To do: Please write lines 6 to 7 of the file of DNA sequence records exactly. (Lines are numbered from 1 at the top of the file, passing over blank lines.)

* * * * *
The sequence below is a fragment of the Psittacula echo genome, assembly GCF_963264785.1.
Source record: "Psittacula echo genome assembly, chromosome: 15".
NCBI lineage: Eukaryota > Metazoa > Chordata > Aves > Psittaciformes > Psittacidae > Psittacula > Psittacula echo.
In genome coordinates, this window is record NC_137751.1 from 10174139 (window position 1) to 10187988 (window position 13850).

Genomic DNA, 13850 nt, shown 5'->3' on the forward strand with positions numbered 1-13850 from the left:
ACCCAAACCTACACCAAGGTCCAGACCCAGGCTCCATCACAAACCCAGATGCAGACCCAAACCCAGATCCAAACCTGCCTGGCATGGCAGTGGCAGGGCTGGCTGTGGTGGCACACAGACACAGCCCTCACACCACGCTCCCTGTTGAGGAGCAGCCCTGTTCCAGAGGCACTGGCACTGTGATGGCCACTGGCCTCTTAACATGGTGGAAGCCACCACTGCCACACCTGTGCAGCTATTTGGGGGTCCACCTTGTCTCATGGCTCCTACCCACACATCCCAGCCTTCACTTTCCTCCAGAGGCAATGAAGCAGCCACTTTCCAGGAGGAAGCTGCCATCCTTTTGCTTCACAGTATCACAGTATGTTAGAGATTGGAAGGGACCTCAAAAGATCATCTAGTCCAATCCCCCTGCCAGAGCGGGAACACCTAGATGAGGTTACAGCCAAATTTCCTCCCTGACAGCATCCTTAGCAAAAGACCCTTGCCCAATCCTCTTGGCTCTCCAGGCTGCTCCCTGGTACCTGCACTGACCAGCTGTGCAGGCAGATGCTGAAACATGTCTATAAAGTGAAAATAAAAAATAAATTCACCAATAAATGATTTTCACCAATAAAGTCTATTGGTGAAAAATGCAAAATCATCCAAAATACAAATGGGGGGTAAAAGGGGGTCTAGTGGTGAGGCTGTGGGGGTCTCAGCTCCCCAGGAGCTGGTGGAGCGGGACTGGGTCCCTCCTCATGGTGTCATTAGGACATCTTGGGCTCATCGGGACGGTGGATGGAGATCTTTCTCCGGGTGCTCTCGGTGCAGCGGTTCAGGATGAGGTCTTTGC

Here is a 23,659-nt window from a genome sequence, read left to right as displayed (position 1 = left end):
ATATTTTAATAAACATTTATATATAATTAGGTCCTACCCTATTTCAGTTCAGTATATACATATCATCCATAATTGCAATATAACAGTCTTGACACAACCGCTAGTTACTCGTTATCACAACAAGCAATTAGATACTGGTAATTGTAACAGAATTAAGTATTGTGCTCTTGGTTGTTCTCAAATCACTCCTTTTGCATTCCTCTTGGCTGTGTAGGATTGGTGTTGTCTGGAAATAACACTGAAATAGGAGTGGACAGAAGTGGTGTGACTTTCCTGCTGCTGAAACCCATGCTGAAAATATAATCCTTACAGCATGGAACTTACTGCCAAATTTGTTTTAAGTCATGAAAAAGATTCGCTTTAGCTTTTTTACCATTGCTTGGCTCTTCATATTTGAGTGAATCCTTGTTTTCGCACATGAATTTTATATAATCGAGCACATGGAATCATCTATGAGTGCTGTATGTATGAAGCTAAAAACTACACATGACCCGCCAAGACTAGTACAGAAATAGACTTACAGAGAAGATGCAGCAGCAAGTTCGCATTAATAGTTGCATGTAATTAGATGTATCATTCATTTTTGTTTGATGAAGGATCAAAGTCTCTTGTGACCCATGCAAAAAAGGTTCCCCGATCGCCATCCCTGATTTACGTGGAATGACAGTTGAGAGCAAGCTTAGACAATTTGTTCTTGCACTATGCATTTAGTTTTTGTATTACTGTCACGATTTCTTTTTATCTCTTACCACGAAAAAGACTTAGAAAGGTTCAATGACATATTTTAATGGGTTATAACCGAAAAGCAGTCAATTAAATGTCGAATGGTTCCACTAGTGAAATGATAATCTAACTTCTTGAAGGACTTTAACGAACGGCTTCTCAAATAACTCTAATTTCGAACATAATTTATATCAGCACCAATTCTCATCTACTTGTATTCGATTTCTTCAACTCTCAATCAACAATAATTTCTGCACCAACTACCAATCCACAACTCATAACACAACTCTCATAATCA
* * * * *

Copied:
ACCCAAACCTACACCAAGGTCCAGACCCAGGCTCCATCACAAACCCAGATGCAGACCCAAACCCAGATCCAAACCTGCCTGGCATGGCAGTGGCAGGGCTGGCTGTGGTGGCACACAGACACAGCCCTCACACCACGCTCCCTGTTGAGGAGCAGCCCTGTTCCAGAGGCACTGGCACTGTGATGGCCACTGGCCTCTTAACATGGTGGAAGCCACCACTGCCACACCTGTGCAGCTATTTGGGGGTCCACCTTGTCTCATGGCTCCTACCCACACATCCCAGCCTTCACTTTCCTCCAGAGGCAATGAAGCAGCCACTTTCCAGGAGGAAGCTGCCATCCTTTTGCTTCACAGTATCACAGTATGTTAGAGATTGGAAGGGACCTCAAAAGATCATCTAGTCCAATCCCCCTGCCAGAGCGGGAACACCTAGATGAGGTTACAGCCAAATTTCCTCCCTGACAGCATCCTTAGCAAAAGACCCTTGCCCAATCCTCTTGGCTCTCCAGGCTGCTCCCTGGTACCTGCACTGACCAGCTGTGCAGGCAGATGCTGAAACATGTCTATAAAGTGAAAATAAAAAATAAATTCACCAATAAATGATTTTCACCAATAAAGTCTATTGGTGAAAAATGCAAAATCATCCAAAATACAAATGGGGGGTAAAAGGGGGTCTAGTGGTGAGGCTGTGGGGGTCTCAGCTCCCCAGGAGCTGGTGGAGCGGGACTGGGTCCCTCCTCATGGTGTCATTAGGACATCTTGGGCTCATCGGGACGGTGGATGGAGATCTTTCTCCGGGTGCTCTCGGTGCAGCGGTTCAGGATGAGGTCTTTGC

Here is a 23,659-nt window from a genome sequence, read left to right as displayed (position 1 = left end):